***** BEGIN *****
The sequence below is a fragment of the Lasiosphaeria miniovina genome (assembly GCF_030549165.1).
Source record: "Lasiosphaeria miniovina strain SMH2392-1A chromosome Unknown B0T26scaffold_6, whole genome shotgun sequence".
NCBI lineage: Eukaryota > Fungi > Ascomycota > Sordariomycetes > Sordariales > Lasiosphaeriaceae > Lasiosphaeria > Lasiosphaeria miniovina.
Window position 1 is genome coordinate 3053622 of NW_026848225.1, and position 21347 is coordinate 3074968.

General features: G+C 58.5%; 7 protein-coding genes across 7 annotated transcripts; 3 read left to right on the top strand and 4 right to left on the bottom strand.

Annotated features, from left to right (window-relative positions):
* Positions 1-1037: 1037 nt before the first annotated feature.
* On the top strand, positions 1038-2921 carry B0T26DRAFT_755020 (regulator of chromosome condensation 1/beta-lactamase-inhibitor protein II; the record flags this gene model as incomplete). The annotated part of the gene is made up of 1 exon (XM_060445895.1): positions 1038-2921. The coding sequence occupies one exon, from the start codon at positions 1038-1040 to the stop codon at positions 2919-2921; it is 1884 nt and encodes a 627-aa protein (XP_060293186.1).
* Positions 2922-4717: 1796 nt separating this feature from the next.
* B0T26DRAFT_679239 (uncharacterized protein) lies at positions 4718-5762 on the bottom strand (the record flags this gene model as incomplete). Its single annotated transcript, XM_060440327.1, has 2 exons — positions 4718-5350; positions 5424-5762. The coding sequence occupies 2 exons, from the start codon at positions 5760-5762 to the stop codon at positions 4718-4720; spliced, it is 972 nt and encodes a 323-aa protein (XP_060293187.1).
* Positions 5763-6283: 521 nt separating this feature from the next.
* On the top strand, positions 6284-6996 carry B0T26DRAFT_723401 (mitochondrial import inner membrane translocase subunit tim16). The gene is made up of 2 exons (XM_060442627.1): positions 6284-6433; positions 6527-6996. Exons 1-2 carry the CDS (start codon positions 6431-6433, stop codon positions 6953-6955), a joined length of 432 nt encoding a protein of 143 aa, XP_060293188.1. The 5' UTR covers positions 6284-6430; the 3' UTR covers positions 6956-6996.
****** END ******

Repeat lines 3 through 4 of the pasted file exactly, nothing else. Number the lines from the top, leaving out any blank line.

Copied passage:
NCBI lineage: Eukaryota > Fungi > Ascomycota > Sordariomycetes > Sordariales > Lasiosphaeriaceae > Lasiosphaeria > Lasiosphaeria miniovina.
Window position 1 is genome coordinate 3053622 of NW_026848225.1, and position 21347 is coordinate 3074968.